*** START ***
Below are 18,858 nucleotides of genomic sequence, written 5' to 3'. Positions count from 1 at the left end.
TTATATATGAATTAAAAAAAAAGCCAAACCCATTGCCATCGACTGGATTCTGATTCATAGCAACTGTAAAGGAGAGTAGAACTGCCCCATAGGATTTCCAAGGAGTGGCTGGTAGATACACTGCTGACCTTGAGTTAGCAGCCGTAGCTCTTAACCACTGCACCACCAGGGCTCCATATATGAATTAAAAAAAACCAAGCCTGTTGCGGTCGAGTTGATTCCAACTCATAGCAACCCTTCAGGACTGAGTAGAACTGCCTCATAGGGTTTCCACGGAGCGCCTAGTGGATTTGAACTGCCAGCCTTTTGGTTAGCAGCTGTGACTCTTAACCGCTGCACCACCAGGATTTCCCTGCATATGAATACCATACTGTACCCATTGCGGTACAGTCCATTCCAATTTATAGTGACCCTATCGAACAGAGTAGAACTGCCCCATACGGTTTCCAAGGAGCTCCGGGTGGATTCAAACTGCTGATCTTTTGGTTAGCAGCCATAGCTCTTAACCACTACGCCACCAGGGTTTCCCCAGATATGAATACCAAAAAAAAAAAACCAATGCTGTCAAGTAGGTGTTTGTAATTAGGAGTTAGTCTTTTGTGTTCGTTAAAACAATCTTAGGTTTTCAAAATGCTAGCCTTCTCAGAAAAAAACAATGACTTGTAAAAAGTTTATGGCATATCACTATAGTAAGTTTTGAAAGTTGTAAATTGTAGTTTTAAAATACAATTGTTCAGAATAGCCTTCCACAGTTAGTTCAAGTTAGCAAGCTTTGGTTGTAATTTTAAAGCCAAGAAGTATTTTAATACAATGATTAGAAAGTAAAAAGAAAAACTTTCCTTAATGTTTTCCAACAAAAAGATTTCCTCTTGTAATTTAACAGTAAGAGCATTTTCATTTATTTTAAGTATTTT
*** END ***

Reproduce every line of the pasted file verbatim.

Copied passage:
Below are 18,858 nucleotides of genomic sequence, written 5' to 3'. Positions count from 1 at the left end.
TTATATATGAATTAAAAAAAAAGCCAAACCCATTGCCATCGACTGGATTCTGATTCATAGCAACTGTAAAGGAGAGTAGAACTGCCCCATAGGATTTCCAAGGAGTGGCTGGTAGATACACTGCTGACCTTGAGTTAGCAGCCGTAGCTCTTAACCACTGCACCACCAGGGCTCCATATATGAATTAAAAAAAACCAAGCCTGTTGCGGTCGAGTTGATTCCAACTCATAGCAACCCTTCAGGACTGAGTAGAACTGCCTCATAGGGTTTCCACGGAGCGCCTAGTGGATTTGAACTGCCAGCCTTTTGGTTAGCAGCTGTGACTCTTAACCGCTGCACCACCAGGATTTCCCTGCATATGAATACCATACTGTACCCATTGCGGTACAGTCCATTCCAATTTATAGTGACCCTATCGAACAGAGTAGAACTGCCCCATACGGTTTCCAAGGAGCTCCGGGTGGATTCAAACTGCTGATCTTTTGGTTAGCAGCCATAGCTCTTAACCACTACGCCACCAGGGTTTCCCCAGATATGAATACCAAAAAAAAAAAACCAATGCTGTCAAGTAGGTGTTTGTAATTAGGAGTTAGTCTTTTGTGTTCGTTAAAACAATCTTAGGTTTTCAAAATGCTAGCCTTCTCAGAAAAAAACAATGACTTGTAAAAAGTTTATGGCATATCACTATAGTAAGTTTTGAAAGTTGTAAATTGTAGTTTTAAAATACAATTGTTCAGAATAGCCTTCCACAGTTAGTTCAAGTTAGCAAGCTTTGGTTGTAATTTTAAAGCCAAGAAGTATTTTAATACAATGATTAGAAAGTAAAAAGAAAAACTTTCCTTAATGTTTTCCAACAAAAAGATTTCCTCTTGTAATTTAACAGTAAGAGCATTTTCATTTATTTTAAGTATTTT